Solidarity with salmon defenders

200 support First Nations opposition to fish farms

By Alice de Wolff

The science surrounding Atlantic salmon farming and First Nations’ opposition to these farms on their territories in the Broughton Archipelago came together at a powerful event Thursday night in Courtenay.

Two hundred Comox people filled the North Island College theatre to view the documentary “Salmon Confidential,” and show their support for First Nations who have occupied a Marine Harvest first farm since August on Midsummer Island, near the Broughton Archipelago just east of Port McNeil on northern Vancouver Island.

The Comox Valley event took place just two days after a B.C. judge ordered the defenders to take down a camp they had been occupying since August. The wild salmon defenders represent the Musgamagw Dzawada’enuxw, ‘Namgis, Mamalilikala and Lawit’sis First Nations.

While the court order was a disappointing moment in the struggle to have the farms removed, it allowed two key young activists, Molina Dawson and Karissa Glendale, to attend the event in person. Their presence brought a personal sense of immediacy to the gathering.

They told the large crowd that First Nations are not going to stop opposing farms in their territory.

The Kumugwe Dancers opened the evening. They shared traditional dances that honoured the salmon, offered healing and called to the powerful spirit of the ocean.

The crowd then took a moment to honour the work of the late Twyla Roskovich, who made and narrated the documentary film. People were encouraged to donate to the scholarship that has been established in her name.

The film features biologist Alexandra Morton and her struggle to help identify what is causing dramatic declines in wild salmon populations. She and others have been concerned for many years about the extent to which parasites, viruses and heart disease are present in Atlantic farmed salmon and their impact on B.C.’s wild fish.

Roskovich’s documentary investigates disputes between scientists, and the apparent muzzling of critics of the industry. It includes interviews with B.C.’s Animal Health Centre’s fish pathologist Gary Marty, whose findings and connection with the industry have recently come under scrutiny by the new provincial government.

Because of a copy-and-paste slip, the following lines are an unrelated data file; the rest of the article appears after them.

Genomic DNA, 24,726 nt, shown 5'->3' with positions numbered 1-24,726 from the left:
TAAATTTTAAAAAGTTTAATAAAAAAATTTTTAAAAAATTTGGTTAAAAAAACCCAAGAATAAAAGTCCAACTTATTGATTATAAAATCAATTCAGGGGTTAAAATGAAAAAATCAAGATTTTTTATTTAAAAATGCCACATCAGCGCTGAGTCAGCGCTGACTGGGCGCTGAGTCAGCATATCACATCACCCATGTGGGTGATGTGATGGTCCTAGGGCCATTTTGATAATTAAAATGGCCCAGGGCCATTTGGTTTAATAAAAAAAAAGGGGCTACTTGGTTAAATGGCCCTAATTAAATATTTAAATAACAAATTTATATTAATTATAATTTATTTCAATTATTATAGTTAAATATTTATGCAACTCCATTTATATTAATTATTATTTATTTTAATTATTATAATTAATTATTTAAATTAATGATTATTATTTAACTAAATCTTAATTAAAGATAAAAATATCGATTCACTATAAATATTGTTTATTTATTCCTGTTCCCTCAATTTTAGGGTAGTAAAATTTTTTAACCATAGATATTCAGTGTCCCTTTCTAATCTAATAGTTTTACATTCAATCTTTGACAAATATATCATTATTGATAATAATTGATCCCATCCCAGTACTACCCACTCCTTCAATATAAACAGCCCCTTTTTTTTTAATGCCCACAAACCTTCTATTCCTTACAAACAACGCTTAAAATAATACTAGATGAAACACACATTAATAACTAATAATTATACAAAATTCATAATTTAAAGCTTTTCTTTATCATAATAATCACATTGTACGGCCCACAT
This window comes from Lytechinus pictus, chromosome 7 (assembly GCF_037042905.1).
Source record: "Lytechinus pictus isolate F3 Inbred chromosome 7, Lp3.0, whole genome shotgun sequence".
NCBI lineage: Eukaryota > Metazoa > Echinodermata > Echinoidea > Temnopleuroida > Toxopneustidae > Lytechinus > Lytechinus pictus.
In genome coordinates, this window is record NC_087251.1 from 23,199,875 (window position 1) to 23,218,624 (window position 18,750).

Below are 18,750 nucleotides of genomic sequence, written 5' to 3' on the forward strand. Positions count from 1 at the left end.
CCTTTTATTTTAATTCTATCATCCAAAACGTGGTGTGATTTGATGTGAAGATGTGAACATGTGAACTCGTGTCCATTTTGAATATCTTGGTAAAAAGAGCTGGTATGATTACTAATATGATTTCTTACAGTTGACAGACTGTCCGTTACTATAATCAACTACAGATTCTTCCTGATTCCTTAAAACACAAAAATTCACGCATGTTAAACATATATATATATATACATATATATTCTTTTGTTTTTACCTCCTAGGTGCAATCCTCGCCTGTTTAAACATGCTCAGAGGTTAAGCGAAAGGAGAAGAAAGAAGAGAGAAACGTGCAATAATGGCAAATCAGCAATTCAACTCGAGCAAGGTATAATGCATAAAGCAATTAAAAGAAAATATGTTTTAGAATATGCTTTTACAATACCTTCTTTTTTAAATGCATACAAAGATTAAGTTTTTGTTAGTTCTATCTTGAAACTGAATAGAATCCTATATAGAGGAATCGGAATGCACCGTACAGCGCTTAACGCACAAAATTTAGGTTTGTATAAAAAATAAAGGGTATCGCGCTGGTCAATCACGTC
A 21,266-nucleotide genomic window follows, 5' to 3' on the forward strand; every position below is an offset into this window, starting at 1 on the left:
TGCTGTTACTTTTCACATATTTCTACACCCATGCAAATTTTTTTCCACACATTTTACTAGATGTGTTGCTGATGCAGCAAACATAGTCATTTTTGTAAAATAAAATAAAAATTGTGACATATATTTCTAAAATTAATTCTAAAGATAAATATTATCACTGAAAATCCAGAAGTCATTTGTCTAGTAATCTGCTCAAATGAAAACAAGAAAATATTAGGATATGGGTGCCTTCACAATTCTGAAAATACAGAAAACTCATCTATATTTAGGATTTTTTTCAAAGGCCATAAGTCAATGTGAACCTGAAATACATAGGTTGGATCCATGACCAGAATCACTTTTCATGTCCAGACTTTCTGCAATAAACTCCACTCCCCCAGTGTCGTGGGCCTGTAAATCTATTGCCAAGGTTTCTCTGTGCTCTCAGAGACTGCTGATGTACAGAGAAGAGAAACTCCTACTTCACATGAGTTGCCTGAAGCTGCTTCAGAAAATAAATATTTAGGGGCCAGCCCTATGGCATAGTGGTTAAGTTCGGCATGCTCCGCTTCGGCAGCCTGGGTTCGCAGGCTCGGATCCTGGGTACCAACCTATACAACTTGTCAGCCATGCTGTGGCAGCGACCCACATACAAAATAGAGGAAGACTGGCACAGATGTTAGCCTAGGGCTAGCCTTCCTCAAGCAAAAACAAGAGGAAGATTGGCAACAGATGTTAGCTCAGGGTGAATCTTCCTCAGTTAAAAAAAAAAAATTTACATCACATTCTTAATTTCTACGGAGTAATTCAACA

Activist Sally Gellard delivered a statement of solidarity on behalf of Maude Barlow, Honorary Chairperson of the Council of Canadians. Sally travelled to the Midsummer Island camp two weeks ago, along with six other Council of Canadians supporters, and delivered the same message then.

She emphasized that one of the key acts of reconciliation our governments could take is implementing the U.N. Declaration on the Rights of Indigenous Peoples.

Molina Dawson and Karissa Glendale then spoke about their experience of being served with an eviction notice and appearing in front of the judge in Vancouver. Their quiet clarity and unwavering dedication to the removal of farms from their territories brought the audience to its feet in a long standing ovation.

Carla Voyageur also spoke. She is a central coordinator of the campaign, and is Molina’s mother. She reminded the audience about the need to pressure both levels of government not to renew the fish farm licences.

She encouraged all supporters to not purchase farmed Atlantic salmon. And she brought the gathering back to a key reason that pushed her community into action: Her relatives and others on the coast do not have enough food fish for this winter and she is very concerned about how people are going to survive.

The evening was hosted by the Comox Valley Council of Canadians. It raised funds for the Twyla Roskovich Scholarship held by the Gulf Island Film and Television School, and the on-going work of the salmon defenders.

Alice de Wolff is a citizen journalist with the Comox Valley Civic Journalism Project, and a national director for the Council of Canadians. She lives in Union Bay. She may be contacted at